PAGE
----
This research includes statistics on crime, schools, city/county recreational opportunities, and, unfortunately, perceived property values. This research tends to slow down the buying process as the 2016 buyer wants to know “everything” before the purchase. They look at virtual tours, property photos, aerial photos, flood maps, etc. 

But at the end of the day, they still need the Realtor to gain access to a house and then manage their way through the appropriate forms and documents. After all, this is typically the largest single purchase most people will ever participate in.

Statistics confirm that 85-90 percent of all home buyers begin their research online. However, according to the National Association of Realtors, 89 percent of all home sales in 2015 were completed with a Realtor and 87 percent of all buyers utilized the services of a professional Realtor in 2015. 

Even with the proliferation of the Internet we do not expect that trend to diminish. Not many people will buy a house without first walking into the property and recognize the value a Realtor brings to a successful negotiation and transaction. Realtors are dedicated to assisting their clients make intelligent and rewarding home purchases and to helping to preserve the great American freedom of private property rights.

Helms: Clients are more educated than they have ever been. They are doing a tremendous amount of research online before they walk in the front door. 

When they do walk in the door they have likely decided on the area and community and have a very good knowledge of the property/home and really want to focus on the specifics in their buying decision.

Johnson: Buyers have so much information at their disposal so having a strong online presence across the board is extremely important.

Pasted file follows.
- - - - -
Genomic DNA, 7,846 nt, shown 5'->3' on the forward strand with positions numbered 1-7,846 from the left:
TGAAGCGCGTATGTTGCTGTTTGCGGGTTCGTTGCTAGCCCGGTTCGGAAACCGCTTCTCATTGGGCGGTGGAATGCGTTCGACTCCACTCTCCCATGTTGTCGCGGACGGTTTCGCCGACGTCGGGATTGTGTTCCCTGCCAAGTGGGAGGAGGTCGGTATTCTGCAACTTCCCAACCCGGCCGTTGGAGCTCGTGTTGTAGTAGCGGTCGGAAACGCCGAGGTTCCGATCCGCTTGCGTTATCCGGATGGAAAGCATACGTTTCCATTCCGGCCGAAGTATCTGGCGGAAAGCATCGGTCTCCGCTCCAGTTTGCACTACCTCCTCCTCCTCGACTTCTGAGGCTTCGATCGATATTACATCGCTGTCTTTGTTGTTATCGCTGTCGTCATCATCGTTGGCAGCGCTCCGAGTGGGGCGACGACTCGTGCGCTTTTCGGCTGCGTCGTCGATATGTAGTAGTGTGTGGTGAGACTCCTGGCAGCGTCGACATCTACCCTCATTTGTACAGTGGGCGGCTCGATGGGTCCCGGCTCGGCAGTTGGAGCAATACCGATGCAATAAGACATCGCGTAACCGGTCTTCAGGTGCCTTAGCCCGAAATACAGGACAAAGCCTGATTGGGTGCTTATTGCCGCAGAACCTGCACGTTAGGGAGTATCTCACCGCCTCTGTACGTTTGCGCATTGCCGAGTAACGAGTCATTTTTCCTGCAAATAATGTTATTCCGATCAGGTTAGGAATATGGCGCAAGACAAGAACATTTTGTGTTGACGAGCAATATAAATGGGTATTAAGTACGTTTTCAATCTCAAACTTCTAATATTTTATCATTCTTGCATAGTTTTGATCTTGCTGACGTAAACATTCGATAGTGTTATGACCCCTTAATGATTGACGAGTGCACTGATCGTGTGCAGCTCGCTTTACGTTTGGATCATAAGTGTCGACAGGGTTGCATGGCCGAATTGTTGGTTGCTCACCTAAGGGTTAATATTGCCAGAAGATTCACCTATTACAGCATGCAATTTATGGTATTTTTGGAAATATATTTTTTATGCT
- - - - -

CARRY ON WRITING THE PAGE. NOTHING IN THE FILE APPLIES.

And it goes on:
You may have a dynamite sales process and do a great job for your clients, but if they are unable to find you online through their typical means of research, your chances for success diminish. Good online reviews are crucial because buyers depend on the experiences their peers had when selecting a home builder.

 

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Jessica Maurer - Apr 25, 2018

South State-Park Sterling Merger Now Complete

Jenny Callison - Apr 23, 2018

In The Current Issue

In Case Of GenX

Michael Kiser is one of four plaintiffs in consolidated toxic tort cases, proposed as a class action, filed in U.S. District Court in the Ea...


Area Attorneys Chosen For 2018 Super Lawyers List

A legal industry accolade that comes out each year is the Super Lawyers list, which is a publication of Thomson Reuters, and numerous local...


Facility At Autumn Hall Set To Expand

Bradley Creek Health Center at Carolina Bay recently received conditional approval to add eight non-Medicaid certified adult care home beds....

Book On Business

The 2018 WilmingtonBiz: Book on Business is an annual publication showcasing the Wilmington region as a center of business.

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WilmingtonBiz Expo - Keynote Lunch with John Gizdic, CEO, New Hanover Regional Medical Center
Wilmington's Most Intriguing People of 2017
2017 Health Care Heroes